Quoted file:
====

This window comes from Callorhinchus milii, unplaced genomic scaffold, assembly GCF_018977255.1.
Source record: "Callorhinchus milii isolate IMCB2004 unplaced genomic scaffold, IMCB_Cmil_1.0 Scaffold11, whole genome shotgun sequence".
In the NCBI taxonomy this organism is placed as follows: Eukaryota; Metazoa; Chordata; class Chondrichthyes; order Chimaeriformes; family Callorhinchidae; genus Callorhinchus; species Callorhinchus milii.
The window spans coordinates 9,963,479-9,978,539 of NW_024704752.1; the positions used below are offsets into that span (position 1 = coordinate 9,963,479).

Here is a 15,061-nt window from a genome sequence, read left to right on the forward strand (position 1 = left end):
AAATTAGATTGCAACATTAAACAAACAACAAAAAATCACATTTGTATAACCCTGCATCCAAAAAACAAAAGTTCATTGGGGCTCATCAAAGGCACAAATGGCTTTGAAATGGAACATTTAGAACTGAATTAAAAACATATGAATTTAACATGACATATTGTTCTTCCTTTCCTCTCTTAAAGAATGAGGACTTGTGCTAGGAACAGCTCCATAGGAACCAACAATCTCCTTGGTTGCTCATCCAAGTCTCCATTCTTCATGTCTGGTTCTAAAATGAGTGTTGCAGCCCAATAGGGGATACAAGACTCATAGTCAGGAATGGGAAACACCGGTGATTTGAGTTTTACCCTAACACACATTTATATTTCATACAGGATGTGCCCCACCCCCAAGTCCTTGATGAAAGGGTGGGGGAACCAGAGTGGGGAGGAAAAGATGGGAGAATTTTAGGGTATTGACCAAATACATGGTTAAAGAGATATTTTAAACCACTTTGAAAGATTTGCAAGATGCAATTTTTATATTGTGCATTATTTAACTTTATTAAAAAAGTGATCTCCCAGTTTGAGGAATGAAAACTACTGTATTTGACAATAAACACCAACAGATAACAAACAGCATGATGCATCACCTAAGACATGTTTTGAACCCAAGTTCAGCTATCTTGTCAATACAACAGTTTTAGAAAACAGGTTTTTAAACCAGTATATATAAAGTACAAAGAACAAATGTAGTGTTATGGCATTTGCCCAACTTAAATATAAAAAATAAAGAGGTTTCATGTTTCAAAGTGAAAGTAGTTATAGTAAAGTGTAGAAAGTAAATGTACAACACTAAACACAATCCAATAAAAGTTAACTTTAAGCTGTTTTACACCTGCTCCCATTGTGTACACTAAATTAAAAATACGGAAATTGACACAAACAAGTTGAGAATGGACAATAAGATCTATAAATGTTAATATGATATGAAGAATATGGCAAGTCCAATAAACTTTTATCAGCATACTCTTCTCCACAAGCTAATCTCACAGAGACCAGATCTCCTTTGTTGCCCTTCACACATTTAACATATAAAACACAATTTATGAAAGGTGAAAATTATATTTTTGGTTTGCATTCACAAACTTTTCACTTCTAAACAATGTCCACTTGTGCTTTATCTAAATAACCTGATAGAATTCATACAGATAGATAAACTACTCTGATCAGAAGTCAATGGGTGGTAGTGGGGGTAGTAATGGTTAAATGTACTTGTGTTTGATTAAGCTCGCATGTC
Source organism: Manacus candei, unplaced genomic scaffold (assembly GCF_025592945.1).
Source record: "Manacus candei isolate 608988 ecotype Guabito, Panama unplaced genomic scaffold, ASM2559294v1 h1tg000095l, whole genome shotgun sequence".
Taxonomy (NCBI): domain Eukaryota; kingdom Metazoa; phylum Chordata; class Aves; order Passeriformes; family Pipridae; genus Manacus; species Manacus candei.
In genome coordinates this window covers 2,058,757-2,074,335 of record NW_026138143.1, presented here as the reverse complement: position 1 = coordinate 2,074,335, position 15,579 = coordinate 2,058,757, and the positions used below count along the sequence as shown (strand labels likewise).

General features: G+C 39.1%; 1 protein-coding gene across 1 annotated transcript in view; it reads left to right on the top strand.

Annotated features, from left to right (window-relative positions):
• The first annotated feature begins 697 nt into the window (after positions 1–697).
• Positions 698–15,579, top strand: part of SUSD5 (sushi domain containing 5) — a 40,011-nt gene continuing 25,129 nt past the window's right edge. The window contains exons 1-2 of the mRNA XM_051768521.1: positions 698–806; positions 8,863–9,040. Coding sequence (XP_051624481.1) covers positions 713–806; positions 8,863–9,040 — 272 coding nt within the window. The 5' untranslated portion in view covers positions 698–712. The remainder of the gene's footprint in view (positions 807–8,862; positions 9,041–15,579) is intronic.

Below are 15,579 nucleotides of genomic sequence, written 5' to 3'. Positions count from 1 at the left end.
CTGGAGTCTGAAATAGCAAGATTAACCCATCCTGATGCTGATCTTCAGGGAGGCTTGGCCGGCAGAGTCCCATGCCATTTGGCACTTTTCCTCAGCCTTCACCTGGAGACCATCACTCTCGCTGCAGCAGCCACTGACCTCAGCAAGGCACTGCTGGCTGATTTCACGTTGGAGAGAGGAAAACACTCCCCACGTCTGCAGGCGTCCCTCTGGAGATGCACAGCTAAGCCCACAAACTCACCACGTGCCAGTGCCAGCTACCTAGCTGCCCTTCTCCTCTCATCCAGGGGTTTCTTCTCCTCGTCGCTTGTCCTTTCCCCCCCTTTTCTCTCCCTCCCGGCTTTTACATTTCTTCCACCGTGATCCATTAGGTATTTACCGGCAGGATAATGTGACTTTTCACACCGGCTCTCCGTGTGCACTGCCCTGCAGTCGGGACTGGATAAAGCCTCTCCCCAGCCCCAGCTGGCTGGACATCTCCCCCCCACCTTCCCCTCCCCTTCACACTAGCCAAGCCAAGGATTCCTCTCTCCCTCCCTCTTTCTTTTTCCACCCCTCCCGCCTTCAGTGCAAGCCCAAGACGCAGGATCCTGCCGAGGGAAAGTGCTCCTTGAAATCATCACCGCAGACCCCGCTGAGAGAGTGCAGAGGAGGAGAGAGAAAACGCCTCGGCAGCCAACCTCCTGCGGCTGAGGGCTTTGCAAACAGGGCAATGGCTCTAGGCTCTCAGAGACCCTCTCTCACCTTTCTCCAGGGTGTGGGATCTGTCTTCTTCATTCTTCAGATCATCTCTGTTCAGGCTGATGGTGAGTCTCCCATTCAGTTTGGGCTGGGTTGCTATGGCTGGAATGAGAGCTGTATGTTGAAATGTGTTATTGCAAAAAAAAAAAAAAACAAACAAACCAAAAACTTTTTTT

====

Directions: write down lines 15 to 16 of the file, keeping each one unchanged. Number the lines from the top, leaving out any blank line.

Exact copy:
Below are 15,579 nucleotides of genomic sequence, written 5' to 3'. Positions count from 1 at the left end.
CTGGAGTCTGAAATAGCAAGATTAACCCATCCTGATGCTGATCTTCAGGGAGGCTTGGCCGGCAGAGTCCCATGCCATTTGGCACTTTTCCTCAGCCTTCACCTGGAGACCATCACTCTCGCTGCAGCAGCCACTGACCTCAGCAAGGCACTGCTGGCTGATTTCACGTTGGAGAGAGGAAAACACTCCCCACGTCTGCAGGCGTCCCTCTGGAGATGCACAGCTAAGCCCACAAACTCACCACGTGCCAGTGCCAGCTACCTAGCTGCCCTTCTCCTCTCATCCAGGGGTTTCTTCTCCTCGTCGCTTGTCCTTTCCCCCCCTTTTCTCTCCCTCCCGGCTTTTACATTTCTTCCACCGTGATCCATTAGGTATTTACCGGCAGGATAATGTGACTTTTCACACCGGCTCTCCGTGTGCACTGCCCTGCAGTCGGGACTGGATAAAGCCTCTCCCCAGCCCCAGCTGGCTGGACATCTCCCCCCCACCTTCCCCTCCCCTTCACACTAGCCAAGCCAAGGATTCCTCTCTCCCTCCCTCTTTCTTTTTCCACCCCTCCCGCCTTCAGTGCAAGCCCAAGACGCAGGATCCTGCCGAGGGAAAGTGCTCCTTGAAATCATCACCGCAGACCCCGCTGAGAGAGTGCAGAGGAGGAGAGAGAAAACGCCTCGGCAGCCAACCTCCTGCGGCTGAGGGCTTTGCAAACAGGGCAATGGCTCTAGGCTCTCAGAGACCCTCTCTCACCTTTCTCCAGGGTGTGGGATCTGTCTTCTTCATTCTTCAGATCATCTCTGTTCAGGCTGATGGTGAGTCTCCCATTCAGTTTGGGCTGGGTTGCTATGGCTGGAATGAGAGCTGTATGTTGAAATGTGTTATTGCAAAAAAAAAAAAAAACAAACAAACCAAAAACTTTTTTT